updated 1/2/2007 4:50:29 PM ET 2007-01-02T21:50:29

In the days leading up to the hanging of Saddam Hussein, U.S. officials "questioned the political wisdom" of the Iraqi government's apparent desire to kill the former dictator at the first legally sanctioned opportunity, according to a report in Tuesday's New York Times.

And it’s now evident that concerns that a quick hanging could offend Sunnis are proving prescient.

Arab commentators and Iraqi politicians alike are taking aim at what history may judge to be a too quick execution of justice.

Kurdish suspicions
Good luck selling the idea of cautious, responsible American counsel to Mahmud Othman, a Kurdish politician, who, in Tuesday’s Al Hayat accused the U.S. of not only encouraging, but rather engineering a swift conclusion to Saddam's life story.

Othman argued that the U.S. pushed to hasten the Iraqi leader's execution in an effort to avoid more details of past American collaboration with the dictator being revealed in subsequent investigations.

Othman, a powerful Kurdish member of the Iraqi National Assembly, told the pan-Arab daily that "hastening the execution of Saddam before ... investigating the source of the chemical weapons he used to suppress the Kurdish and Shiite uprising was an American plot ... [due to] the fear that their role would be revealed."

Timing criticized
Egypt's pro-government daily Al Ahram also noted those suspicions, though they took a backseat to criticism that Saddam's execution had taken place on the opening day of the Eid holiday marking the feast of sacrifice.

In Tuesday’s edition of the paper, columnist Ahmad Bahjat summarized the Egyptian Foreign Ministry's position by writing that the execution had taken place "without any regard for the feelings of Muslims or the sacredness of the day," which Bahjat noted is an occasion for forgiveness.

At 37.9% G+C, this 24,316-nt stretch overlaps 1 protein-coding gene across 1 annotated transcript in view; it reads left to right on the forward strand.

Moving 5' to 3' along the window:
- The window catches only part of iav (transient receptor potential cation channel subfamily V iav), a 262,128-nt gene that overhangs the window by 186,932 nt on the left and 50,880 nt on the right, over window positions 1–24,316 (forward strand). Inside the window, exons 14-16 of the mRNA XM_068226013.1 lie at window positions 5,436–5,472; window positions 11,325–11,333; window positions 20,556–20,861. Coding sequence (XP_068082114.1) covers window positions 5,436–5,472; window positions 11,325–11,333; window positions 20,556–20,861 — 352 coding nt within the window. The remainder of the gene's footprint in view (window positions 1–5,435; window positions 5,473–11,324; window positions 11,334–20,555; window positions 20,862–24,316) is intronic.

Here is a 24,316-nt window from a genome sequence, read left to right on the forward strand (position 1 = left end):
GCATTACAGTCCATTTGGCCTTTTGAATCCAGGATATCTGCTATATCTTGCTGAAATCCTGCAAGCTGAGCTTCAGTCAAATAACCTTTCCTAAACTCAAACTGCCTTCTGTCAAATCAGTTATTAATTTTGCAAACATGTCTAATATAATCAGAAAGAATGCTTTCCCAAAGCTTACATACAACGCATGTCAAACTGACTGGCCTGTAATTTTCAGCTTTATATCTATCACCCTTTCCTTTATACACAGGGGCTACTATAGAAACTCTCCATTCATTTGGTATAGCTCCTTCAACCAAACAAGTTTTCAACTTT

"You can say whatever you want about Saddam Hussein," the columnist wrote. "You can say he was a tyrant ... and that no one was spared from his atrocities. ... Despite all that, his trial was a farce and his execution on the first day of the Eid a major mistake."

Such stirrings of implicit sympathy for Saddam in turn troubled the editor-in-chief of the reliably moderate Asharq Al Awsat. "Unfortunately," Tariq Alhomayed wrote, "what was disturbing about the timing of the execution ... was that it made a lot of people seem as if they are apologists [for] Saddam Hussein."

As if seconding the U.S. officials' concerns regarding sectarian unease, Alhomayed reported "a strong smell of sectarianism" wafting about the proceedings.

Still, Alhomayed made sure that no one could confuse his opinion of Saddam with his criticism of the execution. "Saddam Hussein was a tyrant who deserved to be hung, and to this we say 'yes!'" 

Biggest critique reserved for Iraqi government
However, after referencing the gruesome and humiliating video of Saddam's execution that quickly found its way to the Web, Alhomayed saved his sharpest rebuke for the Iraqi government: "Unfortunately, the democratic government of Iraq became equal to al-Qaida by showing the scenes of the one being executed. It ruined the conviction against Saddam Hussein and spoiled their democracy. It even managed to give the former president an ending that portrayed him as a strong and staunch man."

MSNBC TV's Seth Colter Walls worked at Beirut's Daily Star newspaper during 2004. Prior to joining MSNBC, he was editor of , a Web-based service that translates key Arabic- and Persian-language stories from print, radio and television media in the Middle East.

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